Mind is like a disturbed pond with many impurities. First you need to stop the inflow of fresh impurities and then remove the existing impurities to clean the mind. Abhyasa is the one of the practices for purifying the mind. Dhyana is one of the sub practices of abhyasa. This is a stage that the person reaches after practicing concentration for some time. At the start of dhyana, the mind is steadier and only a single thought about the object arises in the mind. Now it is safe to say that the state of dhyana is reached. Here the mind becomes very stable like the flame of a lamp in the calm atmosphere and its contact with the object of experience becomes intense and complete.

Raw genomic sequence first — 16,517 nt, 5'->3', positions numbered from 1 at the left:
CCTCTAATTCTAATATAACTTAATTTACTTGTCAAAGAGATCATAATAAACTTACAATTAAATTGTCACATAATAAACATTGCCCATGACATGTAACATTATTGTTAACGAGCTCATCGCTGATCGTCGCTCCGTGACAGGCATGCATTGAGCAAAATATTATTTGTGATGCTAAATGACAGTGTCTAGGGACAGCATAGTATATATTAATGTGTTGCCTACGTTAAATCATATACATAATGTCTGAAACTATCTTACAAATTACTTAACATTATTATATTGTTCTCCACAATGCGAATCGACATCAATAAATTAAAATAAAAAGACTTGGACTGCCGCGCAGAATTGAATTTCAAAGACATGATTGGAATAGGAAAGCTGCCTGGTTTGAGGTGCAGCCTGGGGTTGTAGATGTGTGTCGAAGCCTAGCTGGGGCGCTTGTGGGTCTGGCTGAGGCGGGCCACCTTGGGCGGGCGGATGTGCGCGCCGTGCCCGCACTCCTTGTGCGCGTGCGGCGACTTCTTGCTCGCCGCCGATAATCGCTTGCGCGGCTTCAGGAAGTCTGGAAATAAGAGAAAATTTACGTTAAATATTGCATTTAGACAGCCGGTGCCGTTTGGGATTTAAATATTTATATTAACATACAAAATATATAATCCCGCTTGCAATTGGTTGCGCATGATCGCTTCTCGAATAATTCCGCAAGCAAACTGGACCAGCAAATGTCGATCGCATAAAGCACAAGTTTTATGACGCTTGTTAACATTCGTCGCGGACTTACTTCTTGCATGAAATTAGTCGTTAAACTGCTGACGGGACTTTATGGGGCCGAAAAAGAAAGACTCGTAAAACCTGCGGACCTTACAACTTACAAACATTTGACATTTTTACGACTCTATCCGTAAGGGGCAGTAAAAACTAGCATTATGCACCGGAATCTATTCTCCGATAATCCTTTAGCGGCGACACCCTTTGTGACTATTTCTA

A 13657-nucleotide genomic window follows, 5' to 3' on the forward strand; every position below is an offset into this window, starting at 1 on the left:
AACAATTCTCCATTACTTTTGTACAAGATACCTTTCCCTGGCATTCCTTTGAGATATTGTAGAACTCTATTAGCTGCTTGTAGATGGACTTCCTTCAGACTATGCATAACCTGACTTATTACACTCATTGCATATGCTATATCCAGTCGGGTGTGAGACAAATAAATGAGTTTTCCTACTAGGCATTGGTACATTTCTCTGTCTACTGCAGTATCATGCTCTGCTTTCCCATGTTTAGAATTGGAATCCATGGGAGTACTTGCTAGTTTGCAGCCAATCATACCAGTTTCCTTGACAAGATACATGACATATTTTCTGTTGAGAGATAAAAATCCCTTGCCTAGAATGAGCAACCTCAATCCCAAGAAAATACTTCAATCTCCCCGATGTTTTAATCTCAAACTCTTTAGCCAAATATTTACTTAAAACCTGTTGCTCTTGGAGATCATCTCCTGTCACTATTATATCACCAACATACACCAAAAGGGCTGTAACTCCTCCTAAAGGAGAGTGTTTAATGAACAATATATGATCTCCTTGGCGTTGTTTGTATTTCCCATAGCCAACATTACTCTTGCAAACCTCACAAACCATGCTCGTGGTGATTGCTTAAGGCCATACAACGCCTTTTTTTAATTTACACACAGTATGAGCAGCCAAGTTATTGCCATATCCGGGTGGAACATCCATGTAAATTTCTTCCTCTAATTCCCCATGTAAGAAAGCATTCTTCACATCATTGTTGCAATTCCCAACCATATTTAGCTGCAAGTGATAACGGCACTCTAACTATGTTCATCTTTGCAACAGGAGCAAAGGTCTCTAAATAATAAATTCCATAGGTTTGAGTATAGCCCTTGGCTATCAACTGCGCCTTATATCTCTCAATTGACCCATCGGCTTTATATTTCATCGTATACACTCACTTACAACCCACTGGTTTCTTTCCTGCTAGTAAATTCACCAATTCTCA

There are two varieties of dhyana called sagunadhyana or nirgunadhyana. In the first dhyana, the stillness of mind is associated with an object of experience which can be experienced through the sense organs. The second one is completely mental. It implies complete absorption of mind into itself. Here mind is not associated with any external object. It becomes completely still in this state. This mind is supposed to remain still, silent and sensitive such that it can understand any past, present and future event that might have happened anywhere in the universe.